Wow, so I found the Drabinski articles pretty deep. I agree with her thoughts that, because they are subjective and reflective of social values at a certain time, classification schemes inherently contain biases. And I definitely agree that “problem-posing education” is preferable to the “banking education” approach for just about every subject, including information literacy, classification and cataloging. (And as an aside, I think its what I value most about my previous law education, being taught to read or learn something and think critically about it, even if its an opinion written by a judge — people see and interpret things differently, which does not necessarily make them right or wrong. While feeding information to a person for them to regurgitate back and not really process might be fine for a very basic task, most every task can be critically analyzed and benefit. Why do we do things the way we do? Would this suggestion make it better? Would it be easier if we approached it another way? Critical analysis is what breeds creativity, discovery, understanding, and further knowledge).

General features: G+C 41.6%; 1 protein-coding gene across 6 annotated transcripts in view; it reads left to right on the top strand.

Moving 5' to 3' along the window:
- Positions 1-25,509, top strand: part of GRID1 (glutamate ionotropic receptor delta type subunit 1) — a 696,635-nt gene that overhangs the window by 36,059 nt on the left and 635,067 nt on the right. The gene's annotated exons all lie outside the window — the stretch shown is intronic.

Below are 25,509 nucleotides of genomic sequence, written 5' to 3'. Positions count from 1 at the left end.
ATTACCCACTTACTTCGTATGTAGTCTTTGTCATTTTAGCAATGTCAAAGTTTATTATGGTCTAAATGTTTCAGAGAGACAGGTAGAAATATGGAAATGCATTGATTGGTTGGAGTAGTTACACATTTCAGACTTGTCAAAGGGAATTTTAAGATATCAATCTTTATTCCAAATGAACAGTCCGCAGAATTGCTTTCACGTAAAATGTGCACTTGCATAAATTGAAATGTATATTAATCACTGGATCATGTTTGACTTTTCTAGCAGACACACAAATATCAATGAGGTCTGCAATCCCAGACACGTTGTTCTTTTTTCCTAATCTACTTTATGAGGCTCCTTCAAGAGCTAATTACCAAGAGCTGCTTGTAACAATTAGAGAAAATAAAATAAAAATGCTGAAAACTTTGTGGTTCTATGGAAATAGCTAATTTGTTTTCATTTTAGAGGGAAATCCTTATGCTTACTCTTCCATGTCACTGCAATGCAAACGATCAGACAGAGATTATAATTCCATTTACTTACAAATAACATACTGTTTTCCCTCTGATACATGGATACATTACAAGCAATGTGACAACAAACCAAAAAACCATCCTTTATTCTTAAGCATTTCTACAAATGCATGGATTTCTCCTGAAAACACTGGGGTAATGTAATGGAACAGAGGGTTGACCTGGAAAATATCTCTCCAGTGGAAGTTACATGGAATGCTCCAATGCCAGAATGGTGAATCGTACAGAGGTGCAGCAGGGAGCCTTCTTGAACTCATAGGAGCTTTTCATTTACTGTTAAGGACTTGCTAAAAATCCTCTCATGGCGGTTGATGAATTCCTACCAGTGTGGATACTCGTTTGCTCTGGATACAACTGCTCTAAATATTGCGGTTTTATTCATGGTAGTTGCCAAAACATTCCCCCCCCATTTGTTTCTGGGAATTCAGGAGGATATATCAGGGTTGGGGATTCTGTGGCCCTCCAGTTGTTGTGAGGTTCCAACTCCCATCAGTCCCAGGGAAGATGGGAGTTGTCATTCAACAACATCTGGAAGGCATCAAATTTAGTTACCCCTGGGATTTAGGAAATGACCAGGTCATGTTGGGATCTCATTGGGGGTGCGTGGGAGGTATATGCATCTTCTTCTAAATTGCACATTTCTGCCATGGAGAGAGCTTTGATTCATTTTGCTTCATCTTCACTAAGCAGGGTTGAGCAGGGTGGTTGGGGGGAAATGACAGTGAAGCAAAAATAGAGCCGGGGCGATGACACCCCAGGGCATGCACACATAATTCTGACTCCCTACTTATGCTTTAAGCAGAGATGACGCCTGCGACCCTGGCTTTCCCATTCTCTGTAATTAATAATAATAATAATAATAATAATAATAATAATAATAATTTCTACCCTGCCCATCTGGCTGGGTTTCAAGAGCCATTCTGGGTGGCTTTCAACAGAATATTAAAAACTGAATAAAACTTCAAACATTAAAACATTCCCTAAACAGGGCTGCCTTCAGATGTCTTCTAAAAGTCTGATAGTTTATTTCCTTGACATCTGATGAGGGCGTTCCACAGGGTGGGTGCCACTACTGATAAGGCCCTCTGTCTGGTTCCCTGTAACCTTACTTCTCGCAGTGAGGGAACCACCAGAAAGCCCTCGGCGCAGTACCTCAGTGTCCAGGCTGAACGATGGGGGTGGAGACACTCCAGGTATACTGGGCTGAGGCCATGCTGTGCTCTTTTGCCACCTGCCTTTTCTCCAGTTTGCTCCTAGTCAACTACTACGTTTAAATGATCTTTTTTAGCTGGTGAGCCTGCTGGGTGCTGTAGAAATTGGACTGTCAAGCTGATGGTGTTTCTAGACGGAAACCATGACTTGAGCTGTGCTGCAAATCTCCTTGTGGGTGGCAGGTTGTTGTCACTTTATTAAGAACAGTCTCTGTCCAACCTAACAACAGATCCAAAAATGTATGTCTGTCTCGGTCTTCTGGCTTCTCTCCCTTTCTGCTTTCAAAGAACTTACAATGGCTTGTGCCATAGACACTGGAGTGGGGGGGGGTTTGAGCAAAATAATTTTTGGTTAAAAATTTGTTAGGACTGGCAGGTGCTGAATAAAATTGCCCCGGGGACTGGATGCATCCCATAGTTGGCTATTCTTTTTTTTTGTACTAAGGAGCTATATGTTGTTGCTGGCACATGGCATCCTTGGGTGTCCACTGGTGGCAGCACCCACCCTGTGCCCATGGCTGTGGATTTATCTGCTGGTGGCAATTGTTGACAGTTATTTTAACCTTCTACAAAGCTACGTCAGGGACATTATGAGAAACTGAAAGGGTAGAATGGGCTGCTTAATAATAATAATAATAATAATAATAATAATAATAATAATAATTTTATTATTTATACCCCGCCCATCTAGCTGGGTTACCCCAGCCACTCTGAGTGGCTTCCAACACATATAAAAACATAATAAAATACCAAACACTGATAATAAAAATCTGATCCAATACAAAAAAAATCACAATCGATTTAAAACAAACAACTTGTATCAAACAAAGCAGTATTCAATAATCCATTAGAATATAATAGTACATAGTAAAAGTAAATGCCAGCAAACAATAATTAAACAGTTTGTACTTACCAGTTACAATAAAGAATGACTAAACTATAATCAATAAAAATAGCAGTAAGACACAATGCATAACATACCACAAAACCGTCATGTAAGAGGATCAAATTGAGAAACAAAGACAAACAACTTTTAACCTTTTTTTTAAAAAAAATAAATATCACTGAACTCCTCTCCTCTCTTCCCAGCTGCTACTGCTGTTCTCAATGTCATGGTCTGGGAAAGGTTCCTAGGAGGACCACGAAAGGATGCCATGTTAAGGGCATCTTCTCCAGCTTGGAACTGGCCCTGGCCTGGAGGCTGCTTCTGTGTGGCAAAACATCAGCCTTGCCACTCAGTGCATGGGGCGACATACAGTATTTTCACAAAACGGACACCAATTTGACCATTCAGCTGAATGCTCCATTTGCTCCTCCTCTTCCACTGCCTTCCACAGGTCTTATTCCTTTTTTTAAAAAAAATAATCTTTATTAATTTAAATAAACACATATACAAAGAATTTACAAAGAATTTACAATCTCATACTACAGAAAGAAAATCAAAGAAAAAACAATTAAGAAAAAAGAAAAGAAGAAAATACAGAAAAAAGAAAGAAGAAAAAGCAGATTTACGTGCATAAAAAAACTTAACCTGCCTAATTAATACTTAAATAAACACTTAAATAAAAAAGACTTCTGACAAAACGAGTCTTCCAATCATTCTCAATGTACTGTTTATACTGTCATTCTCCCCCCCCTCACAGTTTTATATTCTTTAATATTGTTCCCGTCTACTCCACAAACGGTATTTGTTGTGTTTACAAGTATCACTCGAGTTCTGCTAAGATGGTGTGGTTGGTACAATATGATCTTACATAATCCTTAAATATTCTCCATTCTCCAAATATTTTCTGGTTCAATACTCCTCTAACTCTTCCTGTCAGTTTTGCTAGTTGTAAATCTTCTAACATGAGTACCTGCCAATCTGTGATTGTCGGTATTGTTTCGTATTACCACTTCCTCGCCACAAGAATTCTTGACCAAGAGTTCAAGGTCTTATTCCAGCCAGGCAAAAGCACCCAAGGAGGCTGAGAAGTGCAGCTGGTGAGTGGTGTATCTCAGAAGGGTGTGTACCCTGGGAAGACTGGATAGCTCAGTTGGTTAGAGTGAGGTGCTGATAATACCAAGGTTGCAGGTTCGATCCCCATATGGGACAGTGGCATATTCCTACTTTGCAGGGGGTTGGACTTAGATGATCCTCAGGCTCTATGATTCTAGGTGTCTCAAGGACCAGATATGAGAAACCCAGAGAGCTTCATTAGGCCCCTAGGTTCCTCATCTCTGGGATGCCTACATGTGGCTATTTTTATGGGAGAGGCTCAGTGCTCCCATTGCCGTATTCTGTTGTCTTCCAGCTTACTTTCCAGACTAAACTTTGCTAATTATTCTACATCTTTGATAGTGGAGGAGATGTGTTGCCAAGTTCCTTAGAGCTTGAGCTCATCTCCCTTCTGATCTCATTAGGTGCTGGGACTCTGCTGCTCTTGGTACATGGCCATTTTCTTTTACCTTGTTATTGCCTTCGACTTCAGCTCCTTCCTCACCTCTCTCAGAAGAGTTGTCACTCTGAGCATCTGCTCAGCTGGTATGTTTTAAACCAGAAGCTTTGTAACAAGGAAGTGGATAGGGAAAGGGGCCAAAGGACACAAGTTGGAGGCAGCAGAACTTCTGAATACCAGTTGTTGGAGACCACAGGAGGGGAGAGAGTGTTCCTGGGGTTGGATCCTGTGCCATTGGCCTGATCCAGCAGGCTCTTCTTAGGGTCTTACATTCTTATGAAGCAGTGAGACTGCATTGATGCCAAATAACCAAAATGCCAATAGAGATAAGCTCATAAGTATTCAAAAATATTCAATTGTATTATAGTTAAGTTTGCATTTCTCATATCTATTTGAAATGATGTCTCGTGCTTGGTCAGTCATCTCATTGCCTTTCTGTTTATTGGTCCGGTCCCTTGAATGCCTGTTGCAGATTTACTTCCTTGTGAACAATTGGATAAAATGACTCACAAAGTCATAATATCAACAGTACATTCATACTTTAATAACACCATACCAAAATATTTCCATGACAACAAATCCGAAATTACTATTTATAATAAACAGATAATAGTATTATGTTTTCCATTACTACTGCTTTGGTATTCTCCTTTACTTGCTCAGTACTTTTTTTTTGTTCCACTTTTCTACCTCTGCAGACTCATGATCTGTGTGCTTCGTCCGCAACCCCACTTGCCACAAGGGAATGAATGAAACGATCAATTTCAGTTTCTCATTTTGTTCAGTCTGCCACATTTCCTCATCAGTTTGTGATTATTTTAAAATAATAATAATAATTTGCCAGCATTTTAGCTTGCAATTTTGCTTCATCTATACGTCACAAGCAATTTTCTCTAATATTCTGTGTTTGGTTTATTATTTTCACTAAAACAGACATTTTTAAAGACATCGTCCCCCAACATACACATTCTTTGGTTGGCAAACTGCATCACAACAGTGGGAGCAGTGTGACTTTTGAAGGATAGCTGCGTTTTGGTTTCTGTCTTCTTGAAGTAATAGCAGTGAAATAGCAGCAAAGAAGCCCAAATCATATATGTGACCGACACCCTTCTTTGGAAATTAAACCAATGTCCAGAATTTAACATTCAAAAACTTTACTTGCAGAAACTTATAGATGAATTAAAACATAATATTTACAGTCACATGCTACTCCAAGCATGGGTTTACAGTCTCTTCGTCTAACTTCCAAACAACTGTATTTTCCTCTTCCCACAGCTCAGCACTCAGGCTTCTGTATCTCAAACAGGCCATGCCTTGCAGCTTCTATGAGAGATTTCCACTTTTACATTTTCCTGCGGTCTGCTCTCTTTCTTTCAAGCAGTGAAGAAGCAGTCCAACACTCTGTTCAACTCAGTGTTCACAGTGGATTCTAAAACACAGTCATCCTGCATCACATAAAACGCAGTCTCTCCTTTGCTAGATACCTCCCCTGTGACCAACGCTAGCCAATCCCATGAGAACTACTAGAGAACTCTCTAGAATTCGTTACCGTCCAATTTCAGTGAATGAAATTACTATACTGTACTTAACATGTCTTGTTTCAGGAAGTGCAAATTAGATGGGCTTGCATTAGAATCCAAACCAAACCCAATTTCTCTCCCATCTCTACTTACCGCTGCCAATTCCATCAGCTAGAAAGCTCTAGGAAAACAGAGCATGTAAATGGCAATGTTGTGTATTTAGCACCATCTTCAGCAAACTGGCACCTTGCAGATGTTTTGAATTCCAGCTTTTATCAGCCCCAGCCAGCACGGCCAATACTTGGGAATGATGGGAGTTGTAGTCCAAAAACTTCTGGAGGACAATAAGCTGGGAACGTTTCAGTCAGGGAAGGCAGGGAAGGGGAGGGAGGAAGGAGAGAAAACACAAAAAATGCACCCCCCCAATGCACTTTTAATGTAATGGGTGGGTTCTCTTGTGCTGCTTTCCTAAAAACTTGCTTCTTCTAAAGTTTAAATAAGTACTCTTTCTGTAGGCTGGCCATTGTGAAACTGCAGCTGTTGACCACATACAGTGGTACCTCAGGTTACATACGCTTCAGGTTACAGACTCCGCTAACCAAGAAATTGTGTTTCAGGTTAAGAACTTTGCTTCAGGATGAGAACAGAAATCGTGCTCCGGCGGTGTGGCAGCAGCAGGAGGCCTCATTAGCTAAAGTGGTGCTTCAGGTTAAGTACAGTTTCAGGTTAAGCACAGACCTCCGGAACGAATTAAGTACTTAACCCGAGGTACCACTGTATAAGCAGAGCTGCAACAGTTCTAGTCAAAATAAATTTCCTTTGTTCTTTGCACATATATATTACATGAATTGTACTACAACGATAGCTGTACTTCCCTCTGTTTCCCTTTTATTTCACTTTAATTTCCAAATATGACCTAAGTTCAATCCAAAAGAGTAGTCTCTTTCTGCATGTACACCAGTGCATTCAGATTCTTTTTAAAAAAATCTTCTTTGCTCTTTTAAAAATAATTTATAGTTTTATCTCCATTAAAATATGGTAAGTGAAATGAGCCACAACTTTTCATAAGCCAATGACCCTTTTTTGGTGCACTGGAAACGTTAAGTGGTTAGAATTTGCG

I was having a hard time figuring out where Drabinski was going with her “queer theory” article. I think the last line of the abstract is the best summary statement of what she’s trying to convey: “Queer theory invites a shift in responsibility from catalogers, positioned to offer functional solutions, to public services librarians, who can teach patrons to dialogically engage the catalog as a complex and biased text, just as critical catalogers do.” I think what she’s saying is that we can try to be universal, correct, unbiased in classifying and cataloging information, but it is impossible. Instead of (or in addition to?) trying unsuccessfully to fix it, librarians can teach patrons to understand that these tools are “complex and biased”. I guess I can agree with that. As Drabinski says, classification schemes and subject headings are the product of certain social values at a certain point in time and are dependent on the views of those in charge of creating them. Ultimately, these are meant to aid in finding information, not convey values, but it is important in understanding why the structure and language used in them is what it is. We do, ultimately, need systems to aid in organizing and finding information, and as humans, we will never achieve complete objectivity.